Sam, Revisited

Do you remember Sam? His sense of responsibility is keeping him home with his sick mom while his need for freedom is having a negative impact on his physiology. Sam can see his behaviours: depressing, sleep difficulties, impatience, even anger, and he doesn’t like them. He needs a change; his body is telling him so.

 This article is one in a series  on conflict.
You can find the first article in the series here.

According to Reality Therapy, problems are caused by unsatisfying present relationships. As much as Sam loves his parents, that relationship is not working well when it’s not working for one of the parties. It takes two to make a relationship, after all.

So Sam asked his parents directly how they want things to be. What he learned (or at least, what he perceived) is that they want him to stay. Forever, if possible. Oh, dear.

Sam might think that he is right back where he started, but he’s not. What’s changed? His parents, who know that Sam cares deeply for them, now know that the current situation isn’t working for him. That may motivate them to change both their behaviour and their expectations.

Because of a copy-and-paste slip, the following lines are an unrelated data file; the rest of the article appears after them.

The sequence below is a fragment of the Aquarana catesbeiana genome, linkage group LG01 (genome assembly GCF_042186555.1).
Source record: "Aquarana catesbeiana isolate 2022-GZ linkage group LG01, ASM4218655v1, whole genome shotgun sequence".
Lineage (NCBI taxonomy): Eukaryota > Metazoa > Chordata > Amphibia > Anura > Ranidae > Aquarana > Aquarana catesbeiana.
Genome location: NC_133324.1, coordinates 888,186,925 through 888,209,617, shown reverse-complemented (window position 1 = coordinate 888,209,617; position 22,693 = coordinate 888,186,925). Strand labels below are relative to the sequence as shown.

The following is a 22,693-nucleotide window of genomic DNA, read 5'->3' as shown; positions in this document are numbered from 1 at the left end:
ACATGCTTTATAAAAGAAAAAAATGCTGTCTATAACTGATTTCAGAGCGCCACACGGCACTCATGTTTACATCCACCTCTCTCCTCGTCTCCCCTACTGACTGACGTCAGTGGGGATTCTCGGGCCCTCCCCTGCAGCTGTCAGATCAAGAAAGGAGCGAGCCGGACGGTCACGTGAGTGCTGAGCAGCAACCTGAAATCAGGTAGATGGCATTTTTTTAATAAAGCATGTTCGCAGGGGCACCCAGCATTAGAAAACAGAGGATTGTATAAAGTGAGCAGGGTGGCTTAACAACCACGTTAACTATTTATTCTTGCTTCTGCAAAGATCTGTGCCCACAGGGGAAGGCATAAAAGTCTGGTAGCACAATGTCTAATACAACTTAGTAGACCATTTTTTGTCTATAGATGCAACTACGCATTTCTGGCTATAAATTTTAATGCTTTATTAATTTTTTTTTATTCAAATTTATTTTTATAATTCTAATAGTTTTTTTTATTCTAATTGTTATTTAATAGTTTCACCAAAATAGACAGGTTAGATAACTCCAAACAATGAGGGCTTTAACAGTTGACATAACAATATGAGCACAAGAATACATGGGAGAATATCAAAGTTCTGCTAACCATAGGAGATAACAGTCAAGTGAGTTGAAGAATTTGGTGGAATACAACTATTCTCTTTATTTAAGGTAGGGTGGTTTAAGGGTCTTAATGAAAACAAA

However, Sam can’t change their behaviour, only his own. He realizes that if he succumbs to stress and becomes incapacitated, he won’t be much help. That would be a drastic demonstration of Sam’s body choosing for him!

So Sam has choices to make, and none of the options are perfect. Here are four Reality Therapy principles to consider as he makes those choices.

1. Look carefully at what you really want. When Sam asked himself, “If I did feel independent, where would I be living? What would I be doing?” he realized he wants to be nearby and stay involved in his mom’s care.

2. Assess the direction of your choices. As Sam’s goal is to get out of the house, then creating an apartment in the basement would not be moving in the right direction.

3. Take action. If Sam were incapacitated, who would care for mom? Sam began looking at options for care.

4. Use caring habits in the relationship. Supporting, encouraging, respecting, and listening all help to keep the relationship close and connected even as you negotiate differences. You don’t have to see eye-to-eye on every issue to have a caring, satisfying relationship.

What did Sam do? One effective choice has him announcing a move in the not-too-distant future, while he maintains regular visits and puts external care in place for his mom. Sam and his parents agree to re-evaluate the situation a few months after the move. Sam gains freedom; mom connects with a larger community. With her isolation reduced, she even enjoys interacting with others. Knowing that he will be moving out, Sam immediately becomes less resentful and the joy in the relationship is restored.

Does that sound too good to be true? Or does it sound like a reasonable negotiation of differences within a loving, caring relationship?

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